Guaranteed Bit Rate — The usual network-based method for addressing performance quality is to provide bandwidth stability using QoS mechanisms that are defined in industry standards. For video flows, the best available approach is to assign Guaranteed Bit Rate (GBR) bearers to the flows. This means that a base station’s resource allocation is modified to give more resources to its video traffic, enabling better than best-effort quality. Specifically, it helps deliver a more consistent, steady throughput to a HAS video client, which prevents quality fluctuations as a user moves through the network.

However, GBR has limitations. First, improvements in video performance often come at the expense of lower throughput for best-effort traffic. In addition, GBR doesn’t have the flexibility needed to respond rapidly to radio and congestion conditions that vary over relatively short time periods. As a result, a GBR value that seems optimal initially may not be desirable or achievable as radio conditions worsen, as the GBR bearer then consumes too much of the network’s resources.

Therefore, setting the GBR value can be problematic. Setting it too low makes it largely irrelevant. Setting it high makes resource consumption inefficient. Fairness is also an issue. When the GBR cannot be achieved, the throughput of video flows typically follows proportional fairness. That means some flows may provide very good quality, while others perform very poorly.

A “control knob” for quality and resource utilization

What’s needed to overcome the limitations of HAS and GBR is an intelligent method of resource allocation at the base station. It should be able to implement principles of aggregate fairness, with the goal of improving video performance across multiple flows — while balancing video quality against the needs of all traffic types, when network resources are scarce. This approach to optimization should incorporate the following objectives:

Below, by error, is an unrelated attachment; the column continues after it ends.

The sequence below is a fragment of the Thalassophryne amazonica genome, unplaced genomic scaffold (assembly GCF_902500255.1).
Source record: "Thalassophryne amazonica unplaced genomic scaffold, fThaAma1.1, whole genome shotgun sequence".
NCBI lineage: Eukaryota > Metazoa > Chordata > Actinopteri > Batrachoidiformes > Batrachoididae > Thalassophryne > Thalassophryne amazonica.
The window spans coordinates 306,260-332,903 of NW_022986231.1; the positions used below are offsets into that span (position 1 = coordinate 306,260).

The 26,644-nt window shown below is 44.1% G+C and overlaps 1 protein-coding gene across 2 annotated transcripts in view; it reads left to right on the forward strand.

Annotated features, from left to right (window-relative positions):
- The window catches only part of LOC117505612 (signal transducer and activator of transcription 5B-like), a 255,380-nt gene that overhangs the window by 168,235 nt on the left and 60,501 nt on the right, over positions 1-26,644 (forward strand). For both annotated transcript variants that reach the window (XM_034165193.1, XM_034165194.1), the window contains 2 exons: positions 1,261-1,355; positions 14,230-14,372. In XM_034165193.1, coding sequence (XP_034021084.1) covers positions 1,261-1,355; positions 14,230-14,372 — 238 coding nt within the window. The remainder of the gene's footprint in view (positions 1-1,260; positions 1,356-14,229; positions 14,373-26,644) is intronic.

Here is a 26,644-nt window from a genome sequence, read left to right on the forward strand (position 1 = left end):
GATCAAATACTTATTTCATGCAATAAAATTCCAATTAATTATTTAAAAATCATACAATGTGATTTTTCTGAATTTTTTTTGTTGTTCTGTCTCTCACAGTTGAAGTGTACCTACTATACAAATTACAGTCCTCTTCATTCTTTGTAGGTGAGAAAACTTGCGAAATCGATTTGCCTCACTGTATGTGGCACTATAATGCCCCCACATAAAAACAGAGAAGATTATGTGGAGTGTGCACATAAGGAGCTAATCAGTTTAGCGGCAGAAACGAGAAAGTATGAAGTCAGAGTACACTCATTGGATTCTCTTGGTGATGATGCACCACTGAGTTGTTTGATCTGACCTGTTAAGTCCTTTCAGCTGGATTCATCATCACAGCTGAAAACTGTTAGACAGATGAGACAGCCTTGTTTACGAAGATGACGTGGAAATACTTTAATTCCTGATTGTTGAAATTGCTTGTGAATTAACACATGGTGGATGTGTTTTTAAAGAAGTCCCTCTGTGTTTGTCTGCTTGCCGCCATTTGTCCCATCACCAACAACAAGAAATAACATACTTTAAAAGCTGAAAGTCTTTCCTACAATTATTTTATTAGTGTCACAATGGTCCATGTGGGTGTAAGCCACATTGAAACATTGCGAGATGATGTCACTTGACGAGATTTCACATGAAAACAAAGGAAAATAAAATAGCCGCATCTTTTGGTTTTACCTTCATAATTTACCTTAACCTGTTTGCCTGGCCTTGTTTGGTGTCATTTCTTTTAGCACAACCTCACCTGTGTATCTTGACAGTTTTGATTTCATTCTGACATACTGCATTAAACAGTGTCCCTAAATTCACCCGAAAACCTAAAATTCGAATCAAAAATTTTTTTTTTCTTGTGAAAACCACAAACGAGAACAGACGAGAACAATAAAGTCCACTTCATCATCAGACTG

• Average throughput to HAS clients should be maintained, as much as possible, when radio and congestion conditions change — only allowing gradual changes to the average throughput.
  • When devices with different screen sizes experience the same radio conditions, they should get different rates.
  • The priority level for video over data clients should be configurable.
  • To ensure that data clients are not starved by video flows, resource partitioning between data and video clients should be adaptable.
  • When resources available for video diminish, throughputs for each video flow should be set to reflect its radio conditions.
  • Throughputs for video clients should be chosen to maximize an aggregate throughput measure, with fairness criteria more suited for video and different from best effort data criteria.
  • When resources are scarce, each client’s throughput should be scaled down proportionally to its minimum target value, making sure that resources remain for best effort data clients.
  • When some users’ throughputs fall to the minimum acceptable level, additional resources should be borrowed from flows with better radio conditions, as needed to keep as many flows as possible above the minimum.

Adaptive GBR for coding-aware resource allocation

What can provide the fine-tuning required to meet these resource allocation objectives at each base station? Adaptive GBR (AGBR) uses an intelligent algorithm to dynamically adjust the effective GBR value, based on the congestion level in the local eNodeB. This approach provides a stable wireless channel for HAS video, which enables the consistent code rate needed to provide a better quality of experience for video viewers.

In other words, this coding-aware solution improves the flexibility of GBR, so that it can compensate for the limitations of HAS in a wireless environment. It also addresses the question: What is the “right” guaranteed rate for HAS video? AGBR’s adaptive capabilities allow high rates, such a 1 Mbps, for better video quality when a cell is largely idle. But it can quickly restrict the video flows to lower rates, such as 250 kbps, if a growing numbers of users create network congestion.